On the way back from the meeting I got stuck in notoriously bad Seattle rush hour traffic and was listening to the reports of Microsoft’s reorg on National Public Radio. I learned that (my fellow Swiss countryman 🙂 Steve Ballmer’s goals for the reorg were tearing down of departmental silos and creating more cohesive teamwork; hence regaining the spark that has been missing from so many Microsoft products recently. Right there, stuck in traffic, less than 3 miles from Microsoft’s headquarters, it hit me once again how many similarities there are between running a $20m business (my client) and a multi-billion dollar business like Microsoft.
It’s the age old challenge every leaders faces: How do I get everyone to think ‘us’ vs. thinking of colleagues in other departments as ‘them’.
Here’s how Kathleen L. Flanagan, the chief executive of Abt Associates, tackled the issue.
“We’ve grown from $180 million in annual revenue a few years ago to $425 million today. As the company grew, more business units were created, and so we had more silos in the organization. My objective two years ago in coming into this job was to take down the silos. So I reorganized the company. It used to be organized around lines of business — international, U.S.-based, data collection — and there used to be senior vice presidents who led each of those big businesses. I took those senior V.P. positions away and hired one executive vice president for global business who shared my vision for what I call One Global Abt.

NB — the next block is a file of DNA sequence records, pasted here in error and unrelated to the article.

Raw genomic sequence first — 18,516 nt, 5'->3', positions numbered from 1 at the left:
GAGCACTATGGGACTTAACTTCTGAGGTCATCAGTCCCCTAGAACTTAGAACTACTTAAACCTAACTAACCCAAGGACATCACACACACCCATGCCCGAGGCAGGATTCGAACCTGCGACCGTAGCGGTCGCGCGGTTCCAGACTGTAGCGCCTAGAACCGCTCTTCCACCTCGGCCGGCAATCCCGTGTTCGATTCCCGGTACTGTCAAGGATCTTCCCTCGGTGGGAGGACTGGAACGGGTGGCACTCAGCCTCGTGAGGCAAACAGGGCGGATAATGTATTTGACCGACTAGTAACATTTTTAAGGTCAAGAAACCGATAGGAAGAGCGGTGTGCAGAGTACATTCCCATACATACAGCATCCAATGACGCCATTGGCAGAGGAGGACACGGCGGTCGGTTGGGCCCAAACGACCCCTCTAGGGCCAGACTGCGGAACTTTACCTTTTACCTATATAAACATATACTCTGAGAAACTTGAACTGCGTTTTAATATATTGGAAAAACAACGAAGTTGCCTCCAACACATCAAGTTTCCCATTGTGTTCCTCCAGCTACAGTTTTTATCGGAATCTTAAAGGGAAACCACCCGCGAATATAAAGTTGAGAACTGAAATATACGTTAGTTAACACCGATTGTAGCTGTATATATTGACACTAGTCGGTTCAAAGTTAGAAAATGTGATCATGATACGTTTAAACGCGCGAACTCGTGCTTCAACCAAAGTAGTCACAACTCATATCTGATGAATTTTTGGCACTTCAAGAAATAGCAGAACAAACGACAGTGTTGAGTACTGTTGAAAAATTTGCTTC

(…) I now ask my managers to wear two hats. Everybody’s got their job in the big picture of the company, but they all have to wear an Abt hat. It’s really easy, given the time pressures and the pace of our work, to put blinders on and be very project-focused. It’s harder to take a step back and ask, “How does this apply to the whole company?”
Simplify the Scoreboard
A big part of a leader’s job is to establish a simple set of performance metrics so that everyone in the company can feel as if they’re part of a broader team, and can understand how the work they do contributes to the broader goals. Chief executives have to choose those metrics carefully because, as the saying goes, what gets measured gets managed.
A powerful example of this came from Shivan S. Subramaniam, the chief executive of FM Global, a commercial and industrial property insurer, who shared how his team worked hard to develop very simple goals.
“We call them key result areas, or K.R.A.’s. We’re multinational — we’ve got 5,100 people, 1,800 of whom are engineers. We’re very analytical. But we have three K.R.A.’s, nothing terribly fancy. And everybody focuses on them. One is on profitability. One is on retention of existing clients. And one is on attracting new clients. That’s it.